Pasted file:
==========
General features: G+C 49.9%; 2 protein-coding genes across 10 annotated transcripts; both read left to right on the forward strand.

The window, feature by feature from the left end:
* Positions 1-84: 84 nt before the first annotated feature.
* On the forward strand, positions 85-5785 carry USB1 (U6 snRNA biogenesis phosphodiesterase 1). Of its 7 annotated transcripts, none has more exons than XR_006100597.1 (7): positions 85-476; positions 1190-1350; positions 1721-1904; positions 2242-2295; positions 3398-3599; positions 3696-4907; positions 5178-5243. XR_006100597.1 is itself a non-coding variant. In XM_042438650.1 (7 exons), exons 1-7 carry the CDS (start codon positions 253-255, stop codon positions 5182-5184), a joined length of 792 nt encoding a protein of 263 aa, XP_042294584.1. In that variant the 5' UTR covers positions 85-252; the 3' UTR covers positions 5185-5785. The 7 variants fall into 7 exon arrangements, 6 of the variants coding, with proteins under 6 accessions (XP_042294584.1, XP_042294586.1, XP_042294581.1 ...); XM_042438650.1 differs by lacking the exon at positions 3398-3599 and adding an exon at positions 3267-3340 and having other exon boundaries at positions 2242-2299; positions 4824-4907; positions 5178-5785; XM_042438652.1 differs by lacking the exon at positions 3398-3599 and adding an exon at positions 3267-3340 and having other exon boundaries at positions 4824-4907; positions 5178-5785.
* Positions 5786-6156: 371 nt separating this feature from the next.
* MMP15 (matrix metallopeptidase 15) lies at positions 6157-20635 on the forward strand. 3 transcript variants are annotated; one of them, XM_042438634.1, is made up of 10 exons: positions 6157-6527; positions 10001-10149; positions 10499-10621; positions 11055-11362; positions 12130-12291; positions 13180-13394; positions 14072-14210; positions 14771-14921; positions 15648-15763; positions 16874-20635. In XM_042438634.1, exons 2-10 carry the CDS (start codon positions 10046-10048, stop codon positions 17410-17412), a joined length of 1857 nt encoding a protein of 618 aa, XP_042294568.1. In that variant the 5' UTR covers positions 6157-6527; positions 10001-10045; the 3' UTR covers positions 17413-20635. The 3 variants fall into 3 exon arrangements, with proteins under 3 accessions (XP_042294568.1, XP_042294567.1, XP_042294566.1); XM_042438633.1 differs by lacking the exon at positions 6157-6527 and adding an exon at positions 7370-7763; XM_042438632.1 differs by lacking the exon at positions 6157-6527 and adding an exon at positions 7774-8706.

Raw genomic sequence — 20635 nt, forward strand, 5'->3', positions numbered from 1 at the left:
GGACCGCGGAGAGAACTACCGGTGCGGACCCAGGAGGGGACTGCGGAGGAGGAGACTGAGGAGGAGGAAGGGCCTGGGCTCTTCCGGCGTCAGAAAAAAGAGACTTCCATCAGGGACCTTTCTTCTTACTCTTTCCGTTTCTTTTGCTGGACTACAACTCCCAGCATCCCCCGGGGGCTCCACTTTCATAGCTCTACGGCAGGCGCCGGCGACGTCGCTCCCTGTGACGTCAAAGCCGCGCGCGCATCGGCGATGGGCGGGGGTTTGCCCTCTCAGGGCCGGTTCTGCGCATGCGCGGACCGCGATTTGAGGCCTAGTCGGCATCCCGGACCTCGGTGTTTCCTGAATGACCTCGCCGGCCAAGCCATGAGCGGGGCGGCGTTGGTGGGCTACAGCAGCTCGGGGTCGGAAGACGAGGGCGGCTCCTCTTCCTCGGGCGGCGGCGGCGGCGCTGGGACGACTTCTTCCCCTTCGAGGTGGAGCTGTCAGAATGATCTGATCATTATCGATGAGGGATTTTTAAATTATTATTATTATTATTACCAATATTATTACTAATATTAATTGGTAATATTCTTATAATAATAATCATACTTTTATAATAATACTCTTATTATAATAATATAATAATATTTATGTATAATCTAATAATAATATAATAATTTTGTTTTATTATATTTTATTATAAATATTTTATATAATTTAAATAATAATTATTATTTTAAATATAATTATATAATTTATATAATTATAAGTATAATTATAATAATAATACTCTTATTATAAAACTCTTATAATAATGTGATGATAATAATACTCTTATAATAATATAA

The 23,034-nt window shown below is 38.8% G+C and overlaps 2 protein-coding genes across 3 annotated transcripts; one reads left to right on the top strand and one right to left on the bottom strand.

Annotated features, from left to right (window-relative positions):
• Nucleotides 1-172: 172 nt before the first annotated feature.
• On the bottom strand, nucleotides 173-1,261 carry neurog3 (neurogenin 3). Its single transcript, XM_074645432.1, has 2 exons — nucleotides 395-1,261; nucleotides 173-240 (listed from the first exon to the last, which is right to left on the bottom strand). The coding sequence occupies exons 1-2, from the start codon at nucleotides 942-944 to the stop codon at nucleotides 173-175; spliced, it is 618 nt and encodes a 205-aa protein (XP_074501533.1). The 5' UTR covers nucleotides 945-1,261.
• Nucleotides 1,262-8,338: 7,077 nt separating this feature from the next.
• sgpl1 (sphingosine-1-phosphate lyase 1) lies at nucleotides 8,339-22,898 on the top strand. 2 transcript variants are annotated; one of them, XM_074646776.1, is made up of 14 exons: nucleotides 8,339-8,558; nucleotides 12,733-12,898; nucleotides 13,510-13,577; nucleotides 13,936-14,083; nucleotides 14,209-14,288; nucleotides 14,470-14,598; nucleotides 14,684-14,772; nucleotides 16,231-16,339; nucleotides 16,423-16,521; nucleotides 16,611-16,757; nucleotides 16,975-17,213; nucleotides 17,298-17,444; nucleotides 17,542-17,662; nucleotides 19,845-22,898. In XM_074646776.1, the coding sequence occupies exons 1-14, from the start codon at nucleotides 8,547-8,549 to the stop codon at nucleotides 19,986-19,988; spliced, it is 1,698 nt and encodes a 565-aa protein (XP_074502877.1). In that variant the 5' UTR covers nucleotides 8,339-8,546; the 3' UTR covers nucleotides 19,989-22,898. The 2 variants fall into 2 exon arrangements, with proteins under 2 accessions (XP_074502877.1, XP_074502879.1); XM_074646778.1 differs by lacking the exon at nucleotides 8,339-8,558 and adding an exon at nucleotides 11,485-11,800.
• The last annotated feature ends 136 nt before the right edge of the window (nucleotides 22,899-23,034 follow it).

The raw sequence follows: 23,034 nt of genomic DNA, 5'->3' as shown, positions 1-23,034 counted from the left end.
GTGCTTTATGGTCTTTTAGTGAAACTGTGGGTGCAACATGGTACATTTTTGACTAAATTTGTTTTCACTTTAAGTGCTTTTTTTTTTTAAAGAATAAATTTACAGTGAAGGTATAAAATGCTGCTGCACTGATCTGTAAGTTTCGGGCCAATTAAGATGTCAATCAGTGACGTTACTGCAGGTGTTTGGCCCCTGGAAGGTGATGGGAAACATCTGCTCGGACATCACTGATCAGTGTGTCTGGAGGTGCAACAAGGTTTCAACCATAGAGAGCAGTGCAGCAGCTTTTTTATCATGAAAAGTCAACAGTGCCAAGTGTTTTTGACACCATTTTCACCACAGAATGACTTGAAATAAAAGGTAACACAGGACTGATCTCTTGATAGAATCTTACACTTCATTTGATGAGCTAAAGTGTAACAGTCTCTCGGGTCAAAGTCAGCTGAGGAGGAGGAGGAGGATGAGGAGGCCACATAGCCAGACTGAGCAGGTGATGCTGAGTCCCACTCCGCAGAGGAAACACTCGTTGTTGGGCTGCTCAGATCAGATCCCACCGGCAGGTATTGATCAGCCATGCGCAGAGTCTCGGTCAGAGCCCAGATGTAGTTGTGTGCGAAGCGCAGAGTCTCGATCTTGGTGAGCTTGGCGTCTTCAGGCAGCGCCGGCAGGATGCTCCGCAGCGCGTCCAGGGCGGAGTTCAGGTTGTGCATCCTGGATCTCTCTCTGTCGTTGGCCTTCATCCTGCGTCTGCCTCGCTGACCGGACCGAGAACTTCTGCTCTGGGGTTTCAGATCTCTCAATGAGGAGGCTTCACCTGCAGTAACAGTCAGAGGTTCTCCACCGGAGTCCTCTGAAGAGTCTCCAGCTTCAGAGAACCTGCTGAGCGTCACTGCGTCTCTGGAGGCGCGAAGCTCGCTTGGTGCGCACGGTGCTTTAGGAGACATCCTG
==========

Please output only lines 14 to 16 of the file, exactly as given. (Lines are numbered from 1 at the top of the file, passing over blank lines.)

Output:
• sgpl1 (sphingosine-1-phosphate lyase 1) lies at nucleotides 8,339-22,898 on the top strand. 2 transcript variants are annotated; one of them, XM_074646776.1, is made up of 14 exons: nucleotides 8,339-8,558; nucleotides 12,733-12,898; nucleotides 13,510-13,577; nucleotides 13,936-14,083; nucleotides 14,209-14,288; nucleotides 14,470-14,598; nucleotides 14,684-14,772; nucleotides 16,231-16,339; nucleotides 16,423-16,521; nucleotides 16,611-16,757; nucleotides 16,975-17,213; nucleotides 17,298-17,444; nucleotides 17,542-17,662; nucleotides 19,845-22,898. In XM_074646776.1, the coding sequence occupies exons 1-14, from the start codon at nucleotides 8,547-8,549 to the stop codon at nucleotides 19,986-19,988; spliced, it is 1,698 nt and encodes a 565-aa protein (XP_074502877.1). In that variant the 5' UTR covers nucleotides 8,339-8,546; the 3' UTR covers nucleotides 19,989-22,898. The 2 variants fall into 2 exon arrangements, with proteins under 2 accessions (XP_074502877.1, XP_074502879.1); XM_074646778.1 differs by lacking the exon at nucleotides 8,339-8,558 and adding an exon at nucleotides 11,485-11,800.
• The last annotated feature ends 136 nt before the right edge of the window (nucleotides 22,899-23,034 follow it).

The raw sequence follows: 23,034 nt of genomic DNA, 5'->3' as shown, positions 1-23,034 counted from the left end.